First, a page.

CCSS stands for Comprehensive Community Support Services. In CCSS, we offer a client-centered and directed collaborative approach to psychosocial services. The aim is to support the client’s specific recovery goals. CCSS is a community-based program aiming to surround people with not only the support and resources needed to promote recovery and resilience, but also to help them to be able to build, access, and utilize those resources on their own.

CCSS is not therapy or case management. Community Support Workers are there as practical support for people who are working with a therapist. CSWs can help clients to see and claim their own agency in their recovery. A Community Support Worker will not “do for” a client in the same way that a case manager might. Rather they will help the client to do things for themselves with the support and assistance they need by “doing with.”

A therapist can help a client understand what their needs and struggles are, why they are there, and what strategies can be used to help. A CSW can then meet with the client to help them discover their specific goals and support them in implementing those strategies. This could look as simple as helping a client to craft a meal plan that will fit their personal budget and capacity. There are as many goals that a CSW can support as there are clients who could benefit from it. 

CCSS (Comprehensive Community Support Services)

  • Client-centered and directed collaborative approach to psychosocial services to support recovery goals.
  • Community-based program focusing on the client’s unique needs in their mental health journey.
  • Community Support Workers work with clients to build skills and meet their specific goals.
  • Surrounds clients (individuals or families) with services and resources needed to work toward recovery, rehabilitation, and resilience.
  • Not therapy. CSWs do not diagnose or treat any conditions, and CCSS happens in conjunction with therapy.
  • Not case management. CSWs help clients to meet goals of autonomy, so rather than doing things on behalf of clients, they help clients build skills and set goals to be able to do for themselves.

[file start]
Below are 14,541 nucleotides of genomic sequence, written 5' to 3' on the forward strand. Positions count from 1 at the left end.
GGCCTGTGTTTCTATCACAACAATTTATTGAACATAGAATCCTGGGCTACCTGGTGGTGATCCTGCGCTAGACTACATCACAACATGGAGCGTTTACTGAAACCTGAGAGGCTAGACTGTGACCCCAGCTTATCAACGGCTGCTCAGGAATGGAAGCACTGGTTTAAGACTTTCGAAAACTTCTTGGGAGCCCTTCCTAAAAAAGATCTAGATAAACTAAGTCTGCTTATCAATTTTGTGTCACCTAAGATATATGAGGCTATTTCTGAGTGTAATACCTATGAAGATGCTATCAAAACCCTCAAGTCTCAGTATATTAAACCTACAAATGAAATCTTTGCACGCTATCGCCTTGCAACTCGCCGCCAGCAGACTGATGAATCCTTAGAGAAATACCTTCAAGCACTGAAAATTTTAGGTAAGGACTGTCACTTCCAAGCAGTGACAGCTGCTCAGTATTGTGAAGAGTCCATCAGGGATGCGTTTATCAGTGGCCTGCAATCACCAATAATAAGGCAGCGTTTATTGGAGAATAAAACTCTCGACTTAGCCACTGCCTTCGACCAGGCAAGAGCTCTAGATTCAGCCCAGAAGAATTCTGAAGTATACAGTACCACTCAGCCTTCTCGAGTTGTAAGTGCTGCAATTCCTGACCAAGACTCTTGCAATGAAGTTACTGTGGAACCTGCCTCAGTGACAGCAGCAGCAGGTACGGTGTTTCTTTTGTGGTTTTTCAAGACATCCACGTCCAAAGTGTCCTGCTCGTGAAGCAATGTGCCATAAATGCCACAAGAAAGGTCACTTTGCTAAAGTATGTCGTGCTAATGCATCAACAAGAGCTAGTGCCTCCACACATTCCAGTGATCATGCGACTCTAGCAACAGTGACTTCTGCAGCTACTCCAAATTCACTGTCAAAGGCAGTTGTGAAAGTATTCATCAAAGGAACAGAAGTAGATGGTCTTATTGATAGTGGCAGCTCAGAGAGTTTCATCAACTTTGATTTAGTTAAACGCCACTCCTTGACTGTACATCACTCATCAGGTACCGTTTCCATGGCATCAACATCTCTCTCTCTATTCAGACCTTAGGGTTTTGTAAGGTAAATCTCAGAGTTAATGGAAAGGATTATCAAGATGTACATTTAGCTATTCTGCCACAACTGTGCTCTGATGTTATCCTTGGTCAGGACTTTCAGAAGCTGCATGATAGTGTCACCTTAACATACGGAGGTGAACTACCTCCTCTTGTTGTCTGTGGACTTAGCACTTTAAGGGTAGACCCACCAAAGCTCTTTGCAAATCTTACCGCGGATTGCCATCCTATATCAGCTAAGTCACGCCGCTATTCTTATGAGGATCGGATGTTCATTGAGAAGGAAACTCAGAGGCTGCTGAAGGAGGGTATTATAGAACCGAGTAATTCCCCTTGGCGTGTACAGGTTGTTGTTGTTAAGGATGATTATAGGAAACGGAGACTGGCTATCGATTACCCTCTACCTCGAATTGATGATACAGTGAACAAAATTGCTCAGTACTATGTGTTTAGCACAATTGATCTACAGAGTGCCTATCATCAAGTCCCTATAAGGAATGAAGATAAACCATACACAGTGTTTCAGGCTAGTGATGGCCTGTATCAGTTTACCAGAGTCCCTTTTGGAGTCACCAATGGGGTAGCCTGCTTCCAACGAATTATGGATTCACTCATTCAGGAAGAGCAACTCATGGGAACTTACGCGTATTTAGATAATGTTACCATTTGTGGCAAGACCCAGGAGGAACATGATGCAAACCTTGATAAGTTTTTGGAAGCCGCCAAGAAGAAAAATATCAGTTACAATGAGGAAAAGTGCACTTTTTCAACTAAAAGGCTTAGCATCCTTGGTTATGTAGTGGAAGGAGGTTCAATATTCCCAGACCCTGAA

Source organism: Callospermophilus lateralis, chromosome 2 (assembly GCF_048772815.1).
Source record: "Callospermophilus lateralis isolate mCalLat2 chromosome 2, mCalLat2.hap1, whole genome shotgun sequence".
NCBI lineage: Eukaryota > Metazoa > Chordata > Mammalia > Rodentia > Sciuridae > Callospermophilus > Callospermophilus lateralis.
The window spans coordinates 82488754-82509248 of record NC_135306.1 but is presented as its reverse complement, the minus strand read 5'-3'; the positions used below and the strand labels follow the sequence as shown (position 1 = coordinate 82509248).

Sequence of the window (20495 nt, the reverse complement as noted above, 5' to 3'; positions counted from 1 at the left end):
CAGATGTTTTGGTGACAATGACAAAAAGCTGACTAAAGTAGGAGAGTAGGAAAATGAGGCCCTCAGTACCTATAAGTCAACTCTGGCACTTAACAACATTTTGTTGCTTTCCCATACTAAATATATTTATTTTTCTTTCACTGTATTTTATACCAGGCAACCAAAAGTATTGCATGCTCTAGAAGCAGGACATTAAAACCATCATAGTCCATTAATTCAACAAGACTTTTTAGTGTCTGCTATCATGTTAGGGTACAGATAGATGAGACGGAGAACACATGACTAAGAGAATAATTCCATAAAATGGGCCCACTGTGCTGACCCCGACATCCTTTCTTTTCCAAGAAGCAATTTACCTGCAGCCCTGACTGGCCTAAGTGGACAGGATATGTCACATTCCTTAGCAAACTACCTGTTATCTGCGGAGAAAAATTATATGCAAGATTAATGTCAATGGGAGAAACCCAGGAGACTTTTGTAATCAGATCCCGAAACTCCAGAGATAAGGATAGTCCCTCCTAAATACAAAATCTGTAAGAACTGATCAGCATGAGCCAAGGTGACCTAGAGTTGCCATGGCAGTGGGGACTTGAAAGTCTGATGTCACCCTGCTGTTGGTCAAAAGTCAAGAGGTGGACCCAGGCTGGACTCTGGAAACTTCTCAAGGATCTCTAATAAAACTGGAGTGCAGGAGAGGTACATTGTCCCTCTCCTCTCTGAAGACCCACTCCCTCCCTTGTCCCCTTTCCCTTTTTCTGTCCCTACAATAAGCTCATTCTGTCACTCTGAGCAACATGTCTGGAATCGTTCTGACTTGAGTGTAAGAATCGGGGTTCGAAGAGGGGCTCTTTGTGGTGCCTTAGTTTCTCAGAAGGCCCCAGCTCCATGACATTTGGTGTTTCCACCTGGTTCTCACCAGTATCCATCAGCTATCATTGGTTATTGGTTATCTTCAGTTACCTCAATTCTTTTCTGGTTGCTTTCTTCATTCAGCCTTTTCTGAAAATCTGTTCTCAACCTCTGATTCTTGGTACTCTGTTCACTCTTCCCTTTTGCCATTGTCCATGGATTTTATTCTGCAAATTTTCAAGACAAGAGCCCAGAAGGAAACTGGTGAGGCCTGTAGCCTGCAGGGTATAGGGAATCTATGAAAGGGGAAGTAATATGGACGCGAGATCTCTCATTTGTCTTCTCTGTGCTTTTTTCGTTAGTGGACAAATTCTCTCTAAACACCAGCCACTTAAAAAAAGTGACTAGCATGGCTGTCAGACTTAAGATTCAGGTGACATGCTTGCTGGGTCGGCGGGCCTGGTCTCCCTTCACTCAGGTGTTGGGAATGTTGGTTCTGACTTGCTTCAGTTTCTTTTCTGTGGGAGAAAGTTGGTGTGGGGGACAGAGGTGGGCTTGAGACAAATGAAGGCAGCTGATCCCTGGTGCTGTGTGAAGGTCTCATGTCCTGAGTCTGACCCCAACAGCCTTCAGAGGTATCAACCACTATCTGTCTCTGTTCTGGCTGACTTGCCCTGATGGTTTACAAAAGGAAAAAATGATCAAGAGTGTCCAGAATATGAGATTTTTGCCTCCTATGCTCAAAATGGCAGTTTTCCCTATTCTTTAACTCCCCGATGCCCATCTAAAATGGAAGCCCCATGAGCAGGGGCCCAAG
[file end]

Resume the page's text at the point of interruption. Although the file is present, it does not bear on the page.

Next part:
• CSWs can meet clients in the community and accompany them as they take steps toward meeting their goals, i.e. attending classes, looking for childcare, etc.


What is a community support worker?

A CSW is a support person available to help with practical issues. You meet with them regularly to work toward a goal that’s been hard to accomplish on your own, or new goals you didn’t know were possible.

For example, you’ve been wanting to sign up for a class, but it’s been hard to find time and motivation after your baby is born. A CSW could meet with you to help you decide what class is next for you, help you figure out a childcare plan, register for class, and work on time management once you’re in the class.

CSW’s work with you alongside your therapist. You can see a therapist anywhere in town and still work with our CSW.

CSWs are able to meet people in their own communities, and help them build the skills needed for recovery and resilience.

Who could use one?

Most folks on Medicaid who have a mental health diagnosis can work with a CSW. Our program has a special focus on prenatal and postpartum moms, but we have general spaces available as well. Please contact us and we can help you know if you qualify!

Where do they help?

CSW’s have flexibility. They can meet by telehealth, in the community, in your home, or in the office. The CSW and you would come up with the plan that works best for your life.

What kinds of things could we work on?

Many things that people struggle with accomplishing the way they want in life are things CCSS services can help with. The CSW works alongside the client to tackle goals one at a time.

The 5 Functional Domains are Independent and Community Living, Learning, Working, Socializing, Recreation.

Independent and Community Living:

  • Shopping for foods and planning
  • Making food
  • Finding safe housing
  • Accessing safe housing
  • Maintaining my house
  • Making a plan to care for my house
  • Knowing what can help me in town
  • Getting around (car, bus, gas money)
  • Using help in town
  • Family struggles
  • Struggles with friends etc.
  • other


  • attend school
  • follow instructions in class
  • participate in parts of class
  • attend an online course
  • attend a personal improvement class
  • finding info on school
  • finding info on paying for school
  • enrolling in school
  • manage my time


  • Get along with Supervisors
  • Get along with co-workers
  • Concentrate on work tasks
  • Concentrate on timeframes
  • Maintain a schedule
  • Dress for work
  • Volunteering
  • Finding classes/training
  • Getting into classes/training
  • Apply for jobs

Socializing: Friends, Social Skills

  • starting healthy friendships/relationships
  • maintaining healthy friendships/relationships
  • having good boundaries in relationships
  • finding groups or organizations to join
  • attending groups



  • Accessing Groups, Scheduling time for Recreation and Passions
  • Finding what I’m interested in
  • Setting goals to participate in groups
  • Making plans for fun or play
  • Carrying out plans for fun or play

“Therapy is often an adventure we need to take–but we don’t know where to start. It can be tough to feel like any actual change is possible. Helping people start in that place and develop new capacity and understanding of themselves so they can actually feel better—that’s my favorite thing.”


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